Report Writing

Nope... don't do it.  I have a few questions about this.  Who has time to write and read prolonged reports?  My learners don't.  Some do write reports, but they are typically under 200 words in total with a wide range of images and graphics.  Who read these reports?  In most cases I have seen, the report travels at a maximum of two level horizontally or vertically.  Presumibly at that level, relationships, trust, and respect have already been developed.

Writing a Letter of Complaint

When was the last time you or someone you knew wrote a letter to a hotel to complain about the accomdation or service?  I have two types of learners, complainers and non-complainers.  The complainers already know how to do it (in any language, I think), and it feels unnatural for the non-complainers.  Yes, there are situations that are 'unacceptable' in daily business and conflicts do erupt between suppliers, customers, and colleagues.  Through my coaching I get to see them regularly.  Expressing disappointment or frustration may be a better way to describe this.  This is easily covered by teaching common uses of 'still', the 'present perfect continuous', and 'not...enough'/'too'.  Needless to say, I haven't seen a letter in a long, long, time.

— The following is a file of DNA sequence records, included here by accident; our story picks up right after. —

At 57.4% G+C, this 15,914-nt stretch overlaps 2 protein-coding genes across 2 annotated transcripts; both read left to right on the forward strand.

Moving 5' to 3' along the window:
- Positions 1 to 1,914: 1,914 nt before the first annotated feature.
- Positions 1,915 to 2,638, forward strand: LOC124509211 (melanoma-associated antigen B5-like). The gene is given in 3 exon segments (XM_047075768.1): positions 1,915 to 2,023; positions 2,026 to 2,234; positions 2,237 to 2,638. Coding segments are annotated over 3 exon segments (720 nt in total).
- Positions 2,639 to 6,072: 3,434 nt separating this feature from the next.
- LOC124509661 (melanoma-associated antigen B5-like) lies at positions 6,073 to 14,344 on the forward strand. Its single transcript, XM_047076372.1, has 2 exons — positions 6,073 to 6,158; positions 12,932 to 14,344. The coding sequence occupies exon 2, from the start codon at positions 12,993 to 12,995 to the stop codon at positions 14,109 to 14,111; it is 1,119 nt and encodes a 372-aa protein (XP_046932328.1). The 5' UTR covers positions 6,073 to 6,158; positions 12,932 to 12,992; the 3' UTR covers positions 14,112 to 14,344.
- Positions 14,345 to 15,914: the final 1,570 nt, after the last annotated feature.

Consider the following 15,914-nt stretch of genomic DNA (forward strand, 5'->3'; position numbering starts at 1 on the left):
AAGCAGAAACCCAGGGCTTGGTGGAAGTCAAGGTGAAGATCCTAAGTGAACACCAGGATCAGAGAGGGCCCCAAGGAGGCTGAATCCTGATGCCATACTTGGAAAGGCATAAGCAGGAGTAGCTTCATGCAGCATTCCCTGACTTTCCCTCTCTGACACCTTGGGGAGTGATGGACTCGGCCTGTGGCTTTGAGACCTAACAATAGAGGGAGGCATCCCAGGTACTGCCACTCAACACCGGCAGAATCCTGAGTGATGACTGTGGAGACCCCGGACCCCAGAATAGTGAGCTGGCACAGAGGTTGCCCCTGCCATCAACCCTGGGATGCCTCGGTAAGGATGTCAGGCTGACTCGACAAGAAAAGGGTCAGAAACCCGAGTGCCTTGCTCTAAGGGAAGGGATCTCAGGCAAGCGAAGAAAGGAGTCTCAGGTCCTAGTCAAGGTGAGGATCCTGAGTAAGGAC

While these items are rarely part of my training, I would never refuse to work with learners to develop them.  For some job functions, these items may be more important (e.g. secretaries, intense work with NSs, specific department functions) and will be included in the performance objectives.  Furthermore, as they begin to master their current tasks, we will shift our importance to focus on future skills.

The point is, no materials writer knows my learners as well as I do.  What the ESL profession thinks they should learn is often not that important.  When planning lessons and dealing with emergent language, we need to pick and choose how we spend our time and their effort.

No comments:

Post a Comment